Leber hereditary optic neuropathy

What is it?

Leber hereditary optic neuropathy is an inherited condition that affects the specialised cable that sends visual information from eye to brain (the optic nerve). It causes sight loss in the centre of the field of vision.

Most people with Leber hereditary optic neuropathy are young adult men.

  • Causes

    Leber hereditary optic neuropathy is a genetic disorder. So far, 4 genes have been linked to the condition. 

    The affected gene is passed on from mothers to their sons and daughters. It causes a problem with the ‘power-houses’ inside cells (mitochondria) and the optic nerve wastes away.

    Some people may develop Leber hereditary optic neuropathy even when there is no family history of the condition. This is because people can carry a faulty gene without ever getting symptoms.

  • Symptoms

    Symptoms usually appear by age 30 (from the teens onwards), but can begin later in life or in young childhood.

    The first signs may be slightly blurred vision or trouble seeing colours in one eye. Symptoms usually appear in the other eye a few weeks or months later. Severe sight loss in both eyes can develop quickly, in just 3 or 4 months, but may take a couple of years.

    Women are much less likely to be affected, even if they have a genetic fault linked to the condition. Tobacco and alcohol may make symptoms worse.

  • Treatments

    There is currently no cure for Leber hereditary optic neuropathy.

  • Research

    Research on Leber hereditary optic neuropathy aims to find a treatment that can prevent sight loss. This could be by gene replacement therapy, light-therapy or drug treatments. 

    We also need to understand more about the causes. At the moment we don’t know who in a family will get symptoms and who won’t, or whether there are any things that make symptoms more likely to develop. We also don’t know why women are affected less often than men.

    Read our research projects
  • Clinical trials

    You could play an important part in eye research by being a participant in clinical research study that may benefit many people. You could even help shape clinical research by becoming more actively involved and having a say. Patients, carer, or anyone with an interest can help.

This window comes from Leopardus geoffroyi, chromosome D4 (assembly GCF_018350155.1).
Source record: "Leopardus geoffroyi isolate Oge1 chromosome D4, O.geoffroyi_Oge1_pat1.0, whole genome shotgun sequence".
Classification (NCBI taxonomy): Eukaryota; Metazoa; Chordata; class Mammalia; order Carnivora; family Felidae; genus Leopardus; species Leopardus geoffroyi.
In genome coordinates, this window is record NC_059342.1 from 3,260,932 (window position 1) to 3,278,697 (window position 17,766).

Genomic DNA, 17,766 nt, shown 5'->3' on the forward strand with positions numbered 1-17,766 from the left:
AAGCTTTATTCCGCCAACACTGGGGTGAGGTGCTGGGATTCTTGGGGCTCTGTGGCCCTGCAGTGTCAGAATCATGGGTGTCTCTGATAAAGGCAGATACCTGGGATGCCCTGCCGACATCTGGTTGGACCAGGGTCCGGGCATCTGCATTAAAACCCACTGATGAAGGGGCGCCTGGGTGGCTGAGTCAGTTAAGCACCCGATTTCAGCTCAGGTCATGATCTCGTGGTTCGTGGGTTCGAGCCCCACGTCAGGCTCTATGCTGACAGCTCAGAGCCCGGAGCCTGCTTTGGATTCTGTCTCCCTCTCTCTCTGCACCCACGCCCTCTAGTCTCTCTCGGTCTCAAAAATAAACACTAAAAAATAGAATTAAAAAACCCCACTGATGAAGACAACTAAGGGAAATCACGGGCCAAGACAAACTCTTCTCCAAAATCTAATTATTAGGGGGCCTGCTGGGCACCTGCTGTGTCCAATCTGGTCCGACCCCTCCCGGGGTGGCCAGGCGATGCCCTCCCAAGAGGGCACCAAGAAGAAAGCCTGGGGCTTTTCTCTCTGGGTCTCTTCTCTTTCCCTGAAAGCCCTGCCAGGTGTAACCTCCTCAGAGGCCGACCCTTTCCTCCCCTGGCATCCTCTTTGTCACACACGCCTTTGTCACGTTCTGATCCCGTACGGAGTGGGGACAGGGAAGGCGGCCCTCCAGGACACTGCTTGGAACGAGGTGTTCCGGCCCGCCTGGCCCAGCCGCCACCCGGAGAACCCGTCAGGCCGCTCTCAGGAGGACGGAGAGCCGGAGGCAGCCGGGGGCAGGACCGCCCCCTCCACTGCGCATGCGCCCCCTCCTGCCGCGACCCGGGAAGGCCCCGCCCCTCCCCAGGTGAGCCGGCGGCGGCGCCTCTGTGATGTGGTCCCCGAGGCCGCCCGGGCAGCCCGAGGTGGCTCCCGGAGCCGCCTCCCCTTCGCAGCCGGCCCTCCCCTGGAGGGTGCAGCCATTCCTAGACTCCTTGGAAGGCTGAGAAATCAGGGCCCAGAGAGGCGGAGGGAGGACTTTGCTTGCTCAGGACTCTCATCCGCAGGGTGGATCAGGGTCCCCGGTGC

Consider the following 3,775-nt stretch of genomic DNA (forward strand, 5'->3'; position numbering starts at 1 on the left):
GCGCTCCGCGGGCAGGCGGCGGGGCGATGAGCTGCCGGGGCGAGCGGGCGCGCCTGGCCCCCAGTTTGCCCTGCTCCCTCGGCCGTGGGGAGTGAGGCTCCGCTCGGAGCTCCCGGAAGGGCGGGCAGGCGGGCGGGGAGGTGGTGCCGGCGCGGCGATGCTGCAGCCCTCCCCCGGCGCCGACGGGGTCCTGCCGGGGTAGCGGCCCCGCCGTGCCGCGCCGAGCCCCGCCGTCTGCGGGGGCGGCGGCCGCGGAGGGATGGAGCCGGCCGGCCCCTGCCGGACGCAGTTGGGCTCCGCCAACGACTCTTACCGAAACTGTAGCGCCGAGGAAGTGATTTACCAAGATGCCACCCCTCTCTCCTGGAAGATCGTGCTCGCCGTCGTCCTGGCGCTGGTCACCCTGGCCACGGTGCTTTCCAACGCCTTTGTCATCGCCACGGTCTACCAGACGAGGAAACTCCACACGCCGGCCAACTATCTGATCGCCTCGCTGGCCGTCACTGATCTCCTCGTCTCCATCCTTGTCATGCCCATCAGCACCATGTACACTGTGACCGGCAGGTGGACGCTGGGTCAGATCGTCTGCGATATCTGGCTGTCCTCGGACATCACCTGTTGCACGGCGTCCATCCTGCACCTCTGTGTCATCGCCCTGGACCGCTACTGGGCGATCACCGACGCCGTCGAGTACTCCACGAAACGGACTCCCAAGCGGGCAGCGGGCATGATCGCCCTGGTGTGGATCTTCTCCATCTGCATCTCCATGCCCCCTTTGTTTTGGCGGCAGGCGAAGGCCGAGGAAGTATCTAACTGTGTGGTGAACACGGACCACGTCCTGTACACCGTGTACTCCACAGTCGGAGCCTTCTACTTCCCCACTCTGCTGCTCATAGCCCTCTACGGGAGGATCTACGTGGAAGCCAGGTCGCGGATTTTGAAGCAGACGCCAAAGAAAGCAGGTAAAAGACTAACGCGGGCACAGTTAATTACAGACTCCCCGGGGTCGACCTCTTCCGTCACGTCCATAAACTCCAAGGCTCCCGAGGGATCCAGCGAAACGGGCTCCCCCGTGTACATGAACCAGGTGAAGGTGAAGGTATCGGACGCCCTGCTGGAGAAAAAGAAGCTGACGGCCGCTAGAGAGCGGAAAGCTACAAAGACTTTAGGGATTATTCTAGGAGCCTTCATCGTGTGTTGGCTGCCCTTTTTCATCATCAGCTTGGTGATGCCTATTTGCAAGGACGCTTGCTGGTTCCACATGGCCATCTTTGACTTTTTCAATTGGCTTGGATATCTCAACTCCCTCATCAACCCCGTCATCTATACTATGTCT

What are clinical trials

    Clinical trials are research studies that find out if a medical strategy, treatment, or device is safe and effective for humans. They are a key research tool for improving medical knowledge and patient care. The people who carry out research are mostly the same doctors and healthcare professionals who treat people. Their aim is to find better ways of treating patients and keeping people healthy.

    Taking part

    Here are some ways to find out about research projects and clinical trials that you can get involved in.

    UK Clinical Trials Gateway

    The UK Clinical Trials Gateway run by the National Institute for Health Research (NIHR) provides easy to understand information about clinical research trials running in the UK, and gives to a large range of information about these trials. It is designed to enable patients and clinicians to locate and contact trials of interest. Visit their website and select the eye condition that you are interested in.

    NIHR Clinical Research Network Portfolio

    The NIHR Clinical Research Network Portfolio is a database of high-quality clinical research studies in England, Northern Ireland, Scotland and Wales. Within this the Ophthalmology Specialty Group supports a national portfolio of research studies in ophthalmology and the vision sciences. See their website for details.

    If you wish to join a trial it is always best to discuss this with your doctor or clinical team first.

Last update September 2015
Approved by Professor Marcela Votruba, Cardiff University.

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